September 25 2019

Pilot Program to Test Replacing B-Line with Taxi/Lyft/Uber Subsidies Approved

By: Tad Stephanak

Town Meeting voted to approve a transportation subsidy pilot program which, if successful, could replace the town’s B-Line system.  

Article 7 at the September 23 Town Meeting called for $50,000 to be transferred from the B-Line Revolving Fund to a pilot program that would supplement Uber, Lyft and taxi rides for those who qualify. DPW Director John Sanchez presented to the assembly.

“As you recall the last few Town Meetings we’ve been talking about the future of the B-line as we’ve known it,” Sanchez said. 

Sanchez recapped the recent history of B-Line ridership saying a few years ago the B-Line was providing 50,000 rides a year. This past year the amount of rides has gone down to 10,500, and continues to decline. 

In looking for a long term solution, Sanchez explained they engaged Lexington and Bedford in a regional study of transportation. The collaboration received a grant for a yearlong Tri-Town study of transportation solutions. Sanchez stated the effort sought efficiency and possible reorganization.

“We were looking at making it more economically feasible for the three towns,” he explained. “However the solutions that presented themselves would cost more than what it is costing us right now.” 

The solution that seemed to be the best use of the B-Line funds is subsidized rides with Uber, Lyft or taxi at $10 a ride for those who qualify. Sanchez made the suggestion to Town Meeting.

“We recommend that we do a pilot program,” he said. “Which we will subsidize the current users of our B-Line to go, pretty much where they need to go, up to a cost of $10 per ride. We would do it based on three factors; age, disability and income.” 

Sanchez noted some benefits of the rideshare program.  

“This system will probably provide a better service than the one we currently have because it will be on demand,” he said. “It will probably break even as far as what the town is paying for the service. It will definitely provide a better service for our users. So tonight we’re asking you to allow us to use $50,000 that we currently have in the Burlington Transit system, to do this pilot program over six months.”

A regular B-Line user commented to the proposal.

 

“I take the B-Line two or three times a day,” she said. “I depend on it. If you take it away I won’t have transportation. If I call a taxi sometimes I have to wait 45 minutes to an hour. For Uber and Lyft you need to have a smartphone and I don’t have one. Also people in my building who are special needs who use B-Line everyday, if you take it away they won’t have it.” 

 

Council on Aging Director Marge McDonald addressed the issue of not having a smartphone.

 

“One of the things we would also be using is GoGo Grandparent,” she said. “It was invented by the grandson of a woman who lost her license and realized she didn’t have a smartphone for Uber or Lyft. You have to pay a little more but they set up the ride for you. It is an option that helps people navigate Uber and Lyft.”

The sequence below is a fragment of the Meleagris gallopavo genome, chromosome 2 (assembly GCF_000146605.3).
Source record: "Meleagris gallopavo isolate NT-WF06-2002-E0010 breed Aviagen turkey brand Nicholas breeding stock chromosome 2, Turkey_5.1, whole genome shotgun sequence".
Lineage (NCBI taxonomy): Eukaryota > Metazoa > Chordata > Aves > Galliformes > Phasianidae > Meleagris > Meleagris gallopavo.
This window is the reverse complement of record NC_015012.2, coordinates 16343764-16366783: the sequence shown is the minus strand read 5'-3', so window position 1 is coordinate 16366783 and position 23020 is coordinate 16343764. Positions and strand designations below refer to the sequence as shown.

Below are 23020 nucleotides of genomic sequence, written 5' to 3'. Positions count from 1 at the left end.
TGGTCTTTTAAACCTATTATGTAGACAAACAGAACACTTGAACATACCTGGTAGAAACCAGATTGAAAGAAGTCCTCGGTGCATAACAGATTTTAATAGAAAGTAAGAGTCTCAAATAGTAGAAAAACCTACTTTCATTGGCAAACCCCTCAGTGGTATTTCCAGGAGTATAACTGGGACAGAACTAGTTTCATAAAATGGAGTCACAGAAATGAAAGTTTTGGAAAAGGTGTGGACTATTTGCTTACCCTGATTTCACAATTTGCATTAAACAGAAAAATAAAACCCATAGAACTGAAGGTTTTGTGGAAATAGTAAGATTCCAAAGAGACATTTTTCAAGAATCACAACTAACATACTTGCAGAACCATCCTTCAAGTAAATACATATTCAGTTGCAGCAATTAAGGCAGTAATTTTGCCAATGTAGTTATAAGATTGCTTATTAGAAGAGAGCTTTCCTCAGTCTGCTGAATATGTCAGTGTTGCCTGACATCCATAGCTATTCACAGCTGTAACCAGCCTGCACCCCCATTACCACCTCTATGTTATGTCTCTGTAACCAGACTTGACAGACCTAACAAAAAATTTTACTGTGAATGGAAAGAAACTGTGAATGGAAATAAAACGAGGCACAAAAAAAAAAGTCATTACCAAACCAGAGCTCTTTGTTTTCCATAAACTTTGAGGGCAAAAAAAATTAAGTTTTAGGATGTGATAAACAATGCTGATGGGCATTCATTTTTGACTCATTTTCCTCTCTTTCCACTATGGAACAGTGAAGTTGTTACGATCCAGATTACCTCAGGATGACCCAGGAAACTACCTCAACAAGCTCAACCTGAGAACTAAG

Precinct 3 Member Mildred Nash voiced her opposition to the plan while Dan DiTucci of Precinct 6 inquired about increasing the use of COA transportation.

“One of the huge limitations of using the two COA vans is our hours are only 9 to 3 and there’s really no way to increase those hours,” McDonald said.

 

Sherri Ellis of Precinct 3 expressed her regret at the town abandoning the B-Line and asked about the town insurance policy in subsidizing public transportation. 

 

“We are working with Town Counsel on that and we know other towns similar to us have been using this program and we are working through those details,” Sanchez responded. 

 

“I am a firm believer in public transportation but I also believe in taking care of your money,” Sanchez continued. ”If we had a field that nobody used at some point we’d stop cutting the grass and at some point we have to find something that works better for taxpayers and those who use the service costing us over $14 a ride to get someone from the town center to the mall. An Uber or Lyft costs less than that. We can make it more effective.” 

 

Precinct 3’s Monte Pearson asked who falls into the low-income to qualify. Sancezh said they are looking at anybody who is under 300 percent of the poverty line. 

 

Pearson went on to speak of the B-Lines service as not only transportation for seniors but also to help the town address traffic issues. Pearson asked if the town looked at a plan that has a bus that serves more areas of town. 

 

“We did all kinds of analysis,” Sanchez replied, adding that other plans they studied were less cost effective than what the town currently has. 

 

Jonathan Sachs of Precinct 7 argued the rideshare program is a good thing because it provides door-to-door service. He remarked how a person who is disabled or has no license or is too old is able to be picked up at their door. Sachs did say, however, that he feels it’s not good for society because it just adds more cars to the road. 

 

Nash made a plea to the assembly before the vote. 

 

“Vote this down and say ‘B-Line, get on the bus and make it work.’” she said. “Get in the people that can help. From the malls, from the business community, the people here who can make it work and come back to Town Meeting with a program that works.” 

 

Town Meeting vote to approve the pilot transportation program.  


 

 
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